Did you know the age you should retire doesn’t have to be 65? With the right retirement planning you could retire early without relying on social security.
Unfortunately, for most Americans the safe retirement age is rapidly becoming 70!
Do you want to work until 70 to retire?
I didn’t think so. Luckily for you, today I’m showing you what age should you retire and how to retire early, with enough money.
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Retirement is not an age, but a number
We need to redefine what it means to retire. Age has nothing to do with retirement unless you’re looking to collect social security benefits. Retirement should be more focused on money saved rather than age.
Imagine being 30 years old and having $10 million in investments. Don’t you think you could make $10,000,000 last until you’re 85? Most people won’t even see that much money!
Now, I know $10 million is a pipe dream for most people. What’s really important is finding a dollar amount that provides you with enough income for retirement, regardless of your age.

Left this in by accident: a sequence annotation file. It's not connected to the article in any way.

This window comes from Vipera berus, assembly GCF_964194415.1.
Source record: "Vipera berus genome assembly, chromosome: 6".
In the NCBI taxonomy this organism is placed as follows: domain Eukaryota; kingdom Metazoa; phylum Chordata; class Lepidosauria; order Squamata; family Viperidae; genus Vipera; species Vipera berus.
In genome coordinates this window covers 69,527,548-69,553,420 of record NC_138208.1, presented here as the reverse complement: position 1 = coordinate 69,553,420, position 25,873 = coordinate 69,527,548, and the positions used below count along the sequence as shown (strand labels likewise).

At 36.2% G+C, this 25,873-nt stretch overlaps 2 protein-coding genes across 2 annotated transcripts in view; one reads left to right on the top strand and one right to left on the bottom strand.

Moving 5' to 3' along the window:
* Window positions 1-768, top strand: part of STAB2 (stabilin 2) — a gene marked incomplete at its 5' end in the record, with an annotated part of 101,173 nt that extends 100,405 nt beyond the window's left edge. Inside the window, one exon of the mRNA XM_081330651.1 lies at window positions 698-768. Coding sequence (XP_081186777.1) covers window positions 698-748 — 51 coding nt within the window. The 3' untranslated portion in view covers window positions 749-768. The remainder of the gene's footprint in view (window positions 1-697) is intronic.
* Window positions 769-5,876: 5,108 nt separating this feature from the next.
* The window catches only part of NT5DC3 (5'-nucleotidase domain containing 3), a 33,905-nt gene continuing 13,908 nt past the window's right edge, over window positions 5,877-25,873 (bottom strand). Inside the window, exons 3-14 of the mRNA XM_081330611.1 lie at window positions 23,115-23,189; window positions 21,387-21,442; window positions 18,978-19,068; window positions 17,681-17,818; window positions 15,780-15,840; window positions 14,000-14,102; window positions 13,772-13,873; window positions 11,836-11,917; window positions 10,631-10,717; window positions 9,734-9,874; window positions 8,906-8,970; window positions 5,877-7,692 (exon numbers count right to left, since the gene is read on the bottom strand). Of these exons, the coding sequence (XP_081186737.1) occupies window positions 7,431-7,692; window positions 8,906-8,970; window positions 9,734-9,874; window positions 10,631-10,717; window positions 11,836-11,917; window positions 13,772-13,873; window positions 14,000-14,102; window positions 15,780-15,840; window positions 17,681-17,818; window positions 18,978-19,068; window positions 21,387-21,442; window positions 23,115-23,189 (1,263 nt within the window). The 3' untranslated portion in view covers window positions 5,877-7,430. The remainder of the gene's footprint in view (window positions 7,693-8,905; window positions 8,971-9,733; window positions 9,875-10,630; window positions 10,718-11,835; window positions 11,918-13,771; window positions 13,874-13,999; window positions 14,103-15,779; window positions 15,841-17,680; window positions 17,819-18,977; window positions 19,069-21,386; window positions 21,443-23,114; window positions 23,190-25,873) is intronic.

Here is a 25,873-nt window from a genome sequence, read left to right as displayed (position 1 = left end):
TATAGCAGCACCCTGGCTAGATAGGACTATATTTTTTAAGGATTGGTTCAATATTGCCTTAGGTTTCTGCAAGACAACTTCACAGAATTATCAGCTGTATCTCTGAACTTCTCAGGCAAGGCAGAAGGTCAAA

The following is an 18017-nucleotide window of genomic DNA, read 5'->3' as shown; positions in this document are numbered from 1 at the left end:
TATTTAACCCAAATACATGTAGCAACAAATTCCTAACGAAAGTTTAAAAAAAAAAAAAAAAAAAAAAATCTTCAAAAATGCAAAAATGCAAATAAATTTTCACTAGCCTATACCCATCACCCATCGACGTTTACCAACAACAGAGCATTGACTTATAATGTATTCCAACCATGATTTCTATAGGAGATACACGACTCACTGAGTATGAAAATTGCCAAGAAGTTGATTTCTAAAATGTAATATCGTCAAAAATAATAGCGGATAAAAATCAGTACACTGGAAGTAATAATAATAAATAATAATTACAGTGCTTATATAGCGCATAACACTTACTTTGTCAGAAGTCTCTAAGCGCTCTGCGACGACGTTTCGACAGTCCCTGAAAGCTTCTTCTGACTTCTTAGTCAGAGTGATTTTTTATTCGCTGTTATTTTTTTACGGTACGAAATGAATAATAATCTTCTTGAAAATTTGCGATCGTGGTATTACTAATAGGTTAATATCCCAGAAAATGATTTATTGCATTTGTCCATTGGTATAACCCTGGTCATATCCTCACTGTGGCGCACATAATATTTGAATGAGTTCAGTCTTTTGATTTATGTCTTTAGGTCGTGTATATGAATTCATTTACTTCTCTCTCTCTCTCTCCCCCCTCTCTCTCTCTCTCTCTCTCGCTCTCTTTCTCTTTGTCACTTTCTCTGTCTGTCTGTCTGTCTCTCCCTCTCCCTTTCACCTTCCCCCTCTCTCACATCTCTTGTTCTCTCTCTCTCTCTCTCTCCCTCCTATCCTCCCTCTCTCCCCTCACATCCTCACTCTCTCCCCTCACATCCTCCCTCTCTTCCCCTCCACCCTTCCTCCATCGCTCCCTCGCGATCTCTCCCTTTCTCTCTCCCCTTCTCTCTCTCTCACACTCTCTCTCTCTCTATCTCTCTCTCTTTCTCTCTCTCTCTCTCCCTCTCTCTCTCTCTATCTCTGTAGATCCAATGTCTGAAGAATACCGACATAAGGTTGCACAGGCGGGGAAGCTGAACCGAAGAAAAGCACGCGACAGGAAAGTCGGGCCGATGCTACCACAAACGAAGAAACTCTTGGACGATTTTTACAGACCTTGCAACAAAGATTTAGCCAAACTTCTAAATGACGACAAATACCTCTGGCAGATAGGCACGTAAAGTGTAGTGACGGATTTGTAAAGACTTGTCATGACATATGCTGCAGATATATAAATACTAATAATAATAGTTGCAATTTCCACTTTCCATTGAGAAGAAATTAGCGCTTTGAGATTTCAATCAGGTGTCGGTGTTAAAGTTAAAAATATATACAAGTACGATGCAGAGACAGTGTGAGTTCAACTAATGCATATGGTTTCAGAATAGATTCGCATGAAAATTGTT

People save and spend money at different rates. Consider a CEO who earns $200,000 but only invests $10,000. Your CEO is blowing $190,000 a year on luxuries and is no better off for retirement than a $40,000 per year earner who invests $10,000.
Both investors would have nearly $2,200,000 investing $10k per year over 40 years. The only difference is the $40k per year earner used their money more efficiently.
To estimate the $2.2M, we used the Dave Ramsey investment and retirement calculator at an assumed 7% return on investment.
So when can you retire? You need to figure out your desired yearly income and your savings rate to know for sure.Click to Tweet. Please share!Click To Tweet
How much money should you have saved for retirement?
So you’ve grasped that retirement is a number and not an age. Next, you need to know about the 4 percent withdrawal rule for stock and bond investments.
Simply put, you can withdraw 4% of a 50/50 stock/bond portfolio on a yearly basis and almost certainly not run out of money for 30 years. This means that 4% is a sustainable withdrawal rate for individuals in retirement.
Why does this work? Your investments continue to grow as you withdraw a small portion of your portfolio.
According to Vanguard Model Portfolio Analysis, a 50/50 stock and bond portfolio has an average yearly return of 8.2%.
So you’re withdrawing 4%, but gaining 4.2% in annual returns. Personally, I model my own retirement using a 3% withdrawal.